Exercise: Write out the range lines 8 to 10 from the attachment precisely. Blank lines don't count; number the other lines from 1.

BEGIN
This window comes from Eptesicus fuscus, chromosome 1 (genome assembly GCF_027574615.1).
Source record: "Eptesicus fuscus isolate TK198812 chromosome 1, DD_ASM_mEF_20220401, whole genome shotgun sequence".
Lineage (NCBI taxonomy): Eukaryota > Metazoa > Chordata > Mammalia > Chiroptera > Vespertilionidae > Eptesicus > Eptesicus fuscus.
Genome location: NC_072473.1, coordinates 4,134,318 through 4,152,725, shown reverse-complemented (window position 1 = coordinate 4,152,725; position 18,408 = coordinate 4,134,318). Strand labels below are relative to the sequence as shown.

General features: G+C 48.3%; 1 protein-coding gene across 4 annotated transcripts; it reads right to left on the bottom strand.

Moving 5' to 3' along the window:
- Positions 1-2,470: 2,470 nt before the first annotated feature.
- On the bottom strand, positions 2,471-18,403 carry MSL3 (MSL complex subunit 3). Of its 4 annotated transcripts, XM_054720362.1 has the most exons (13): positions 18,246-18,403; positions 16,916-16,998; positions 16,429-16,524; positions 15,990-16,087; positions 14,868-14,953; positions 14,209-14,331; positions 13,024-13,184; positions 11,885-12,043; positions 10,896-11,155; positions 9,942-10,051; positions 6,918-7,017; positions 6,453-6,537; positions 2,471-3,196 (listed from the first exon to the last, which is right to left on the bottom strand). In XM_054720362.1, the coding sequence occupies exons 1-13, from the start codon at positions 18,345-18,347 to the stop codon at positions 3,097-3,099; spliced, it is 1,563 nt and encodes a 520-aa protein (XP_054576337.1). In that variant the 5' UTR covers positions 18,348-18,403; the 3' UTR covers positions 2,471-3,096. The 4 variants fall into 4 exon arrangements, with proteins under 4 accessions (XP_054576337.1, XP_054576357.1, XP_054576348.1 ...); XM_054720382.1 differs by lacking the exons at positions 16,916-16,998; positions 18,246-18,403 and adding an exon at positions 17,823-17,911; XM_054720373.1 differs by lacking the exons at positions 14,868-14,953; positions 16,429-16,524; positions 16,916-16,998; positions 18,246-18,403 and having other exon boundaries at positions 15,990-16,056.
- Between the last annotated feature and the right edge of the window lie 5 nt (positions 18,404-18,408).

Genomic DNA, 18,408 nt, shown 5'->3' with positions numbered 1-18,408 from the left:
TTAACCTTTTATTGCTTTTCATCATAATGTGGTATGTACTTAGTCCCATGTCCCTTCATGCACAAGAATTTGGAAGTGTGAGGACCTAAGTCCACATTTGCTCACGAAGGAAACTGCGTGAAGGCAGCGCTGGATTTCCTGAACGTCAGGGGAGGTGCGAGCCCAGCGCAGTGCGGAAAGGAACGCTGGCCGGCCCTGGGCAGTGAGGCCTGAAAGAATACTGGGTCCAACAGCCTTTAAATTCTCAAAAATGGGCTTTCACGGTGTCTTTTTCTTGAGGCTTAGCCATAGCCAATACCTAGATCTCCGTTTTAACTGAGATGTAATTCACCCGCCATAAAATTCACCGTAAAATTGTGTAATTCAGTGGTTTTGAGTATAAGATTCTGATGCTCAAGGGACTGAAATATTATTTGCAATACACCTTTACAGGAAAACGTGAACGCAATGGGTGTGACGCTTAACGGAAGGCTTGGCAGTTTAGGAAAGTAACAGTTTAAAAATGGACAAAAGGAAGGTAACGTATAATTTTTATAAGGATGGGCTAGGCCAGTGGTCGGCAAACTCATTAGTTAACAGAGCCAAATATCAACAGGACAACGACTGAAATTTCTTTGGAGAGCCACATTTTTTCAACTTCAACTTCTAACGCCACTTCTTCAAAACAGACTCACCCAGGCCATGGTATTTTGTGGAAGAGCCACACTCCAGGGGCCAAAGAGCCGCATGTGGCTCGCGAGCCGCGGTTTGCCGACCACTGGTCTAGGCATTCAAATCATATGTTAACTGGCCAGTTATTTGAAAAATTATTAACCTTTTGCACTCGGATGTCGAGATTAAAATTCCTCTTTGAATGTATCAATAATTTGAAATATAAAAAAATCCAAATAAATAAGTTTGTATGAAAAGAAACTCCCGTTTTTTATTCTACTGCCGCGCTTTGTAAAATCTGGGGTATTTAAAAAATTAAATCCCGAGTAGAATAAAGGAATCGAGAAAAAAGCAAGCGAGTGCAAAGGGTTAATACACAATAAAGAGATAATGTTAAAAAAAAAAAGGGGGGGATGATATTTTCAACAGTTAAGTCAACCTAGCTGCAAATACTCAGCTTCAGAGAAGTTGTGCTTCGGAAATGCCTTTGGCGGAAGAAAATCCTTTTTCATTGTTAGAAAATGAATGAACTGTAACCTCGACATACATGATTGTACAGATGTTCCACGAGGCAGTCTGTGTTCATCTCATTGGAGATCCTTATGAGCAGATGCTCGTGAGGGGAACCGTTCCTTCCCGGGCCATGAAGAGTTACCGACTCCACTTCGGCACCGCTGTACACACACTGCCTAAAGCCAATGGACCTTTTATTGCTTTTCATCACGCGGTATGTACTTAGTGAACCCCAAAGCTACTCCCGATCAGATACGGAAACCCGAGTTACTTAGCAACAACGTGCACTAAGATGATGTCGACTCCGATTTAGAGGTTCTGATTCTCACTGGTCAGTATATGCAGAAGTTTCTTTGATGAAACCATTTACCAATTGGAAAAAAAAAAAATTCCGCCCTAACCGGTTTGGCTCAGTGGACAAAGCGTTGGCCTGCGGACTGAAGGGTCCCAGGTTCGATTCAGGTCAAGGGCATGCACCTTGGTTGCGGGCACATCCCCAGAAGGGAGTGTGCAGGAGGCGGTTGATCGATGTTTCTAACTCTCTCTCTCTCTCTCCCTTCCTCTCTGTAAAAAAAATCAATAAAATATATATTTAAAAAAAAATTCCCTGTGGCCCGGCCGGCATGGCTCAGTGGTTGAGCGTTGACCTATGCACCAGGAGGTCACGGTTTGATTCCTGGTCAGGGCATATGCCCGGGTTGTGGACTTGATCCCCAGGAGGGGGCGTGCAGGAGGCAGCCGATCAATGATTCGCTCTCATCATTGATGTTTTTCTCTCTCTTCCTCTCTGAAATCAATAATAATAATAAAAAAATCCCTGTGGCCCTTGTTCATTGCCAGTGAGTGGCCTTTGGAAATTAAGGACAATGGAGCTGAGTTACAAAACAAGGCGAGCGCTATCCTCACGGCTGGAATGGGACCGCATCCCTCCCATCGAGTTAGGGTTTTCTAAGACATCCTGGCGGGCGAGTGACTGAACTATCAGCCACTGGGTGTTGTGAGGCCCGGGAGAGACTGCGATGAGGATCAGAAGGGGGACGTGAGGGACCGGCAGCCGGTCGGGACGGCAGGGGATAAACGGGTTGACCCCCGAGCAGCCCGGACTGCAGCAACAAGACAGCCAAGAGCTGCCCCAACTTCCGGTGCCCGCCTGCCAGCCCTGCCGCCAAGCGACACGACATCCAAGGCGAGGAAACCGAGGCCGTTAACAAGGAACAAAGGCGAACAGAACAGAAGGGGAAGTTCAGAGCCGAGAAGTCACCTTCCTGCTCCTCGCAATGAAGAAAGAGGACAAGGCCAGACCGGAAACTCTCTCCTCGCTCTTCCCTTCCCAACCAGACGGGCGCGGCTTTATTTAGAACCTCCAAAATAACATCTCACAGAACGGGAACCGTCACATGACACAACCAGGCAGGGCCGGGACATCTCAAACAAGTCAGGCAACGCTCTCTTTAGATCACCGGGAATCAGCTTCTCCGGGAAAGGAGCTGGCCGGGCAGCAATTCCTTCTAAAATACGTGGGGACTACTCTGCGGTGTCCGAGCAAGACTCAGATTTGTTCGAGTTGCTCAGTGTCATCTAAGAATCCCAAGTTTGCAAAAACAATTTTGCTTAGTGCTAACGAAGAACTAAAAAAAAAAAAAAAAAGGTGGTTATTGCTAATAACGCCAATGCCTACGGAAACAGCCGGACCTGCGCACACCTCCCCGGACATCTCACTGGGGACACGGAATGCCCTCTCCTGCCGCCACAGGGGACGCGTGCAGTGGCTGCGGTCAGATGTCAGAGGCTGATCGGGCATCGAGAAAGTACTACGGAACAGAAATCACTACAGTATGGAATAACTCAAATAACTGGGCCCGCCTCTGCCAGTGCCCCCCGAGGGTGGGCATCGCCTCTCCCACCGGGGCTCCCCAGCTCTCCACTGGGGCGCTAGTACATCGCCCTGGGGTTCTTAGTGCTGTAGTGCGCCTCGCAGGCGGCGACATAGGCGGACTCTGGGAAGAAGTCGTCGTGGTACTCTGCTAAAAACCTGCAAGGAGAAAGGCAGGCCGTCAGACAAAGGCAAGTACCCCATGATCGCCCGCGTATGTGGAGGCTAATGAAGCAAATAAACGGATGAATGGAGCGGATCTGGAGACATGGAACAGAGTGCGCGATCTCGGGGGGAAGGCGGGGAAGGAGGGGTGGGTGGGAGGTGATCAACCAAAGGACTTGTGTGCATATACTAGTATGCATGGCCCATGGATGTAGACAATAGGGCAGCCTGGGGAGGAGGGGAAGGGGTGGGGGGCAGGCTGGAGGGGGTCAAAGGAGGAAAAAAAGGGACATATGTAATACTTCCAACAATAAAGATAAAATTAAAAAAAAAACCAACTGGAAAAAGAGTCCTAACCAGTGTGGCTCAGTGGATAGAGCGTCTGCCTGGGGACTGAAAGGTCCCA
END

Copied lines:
- On the bottom strand, positions 2,471-18,403 carry MSL3 (MSL complex subunit 3). Of its 4 annotated transcripts, XM_054720362.1 has the most exons (13): positions 18,246-18,403; positions 16,916-16,998; positions 16,429-16,524; positions 15,990-16,087; positions 14,868-14,953; positions 14,209-14,331; positions 13,024-13,184; positions 11,885-12,043; positions 10,896-11,155; positions 9,942-10,051; positions 6,918-7,017; positions 6,453-6,537; positions 2,471-3,196 (listed from the first exon to the last, which is right to left on the bottom strand). In XM_054720362.1, the coding sequence occupies exons 1-13, from the start codon at positions 18,345-18,347 to the stop codon at positions 3,097-3,099; spliced, it is 1,563 nt and encodes a 520-aa protein (XP_054576337.1). In that variant the 5' UTR covers positions 18,348-18,403; the 3' UTR covers positions 2,471-3,096. The 4 variants fall into 4 exon arrangements, with proteins under 4 accessions (XP_054576337.1, XP_054576357.1, XP_054576348.1 ...); XM_054720382.1 differs by lacking the exons at positions 16,916-16,998; positions 18,246-18,403 and adding an exon at positions 17,823-17,911; XM_054720373.1 differs by lacking the exons at positions 14,868-14,953; positions 16,429-16,524; positions 16,916-16,998; positions 18,246-18,403 and having other exon boundaries at positions 15,990-16,056.
- Between the last annotated feature and the right edge of the window lie 5 nt (positions 18,404-18,408).

Genomic DNA, 18,408 nt, shown 5'->3' with positions numbered 1-18,408 from the left: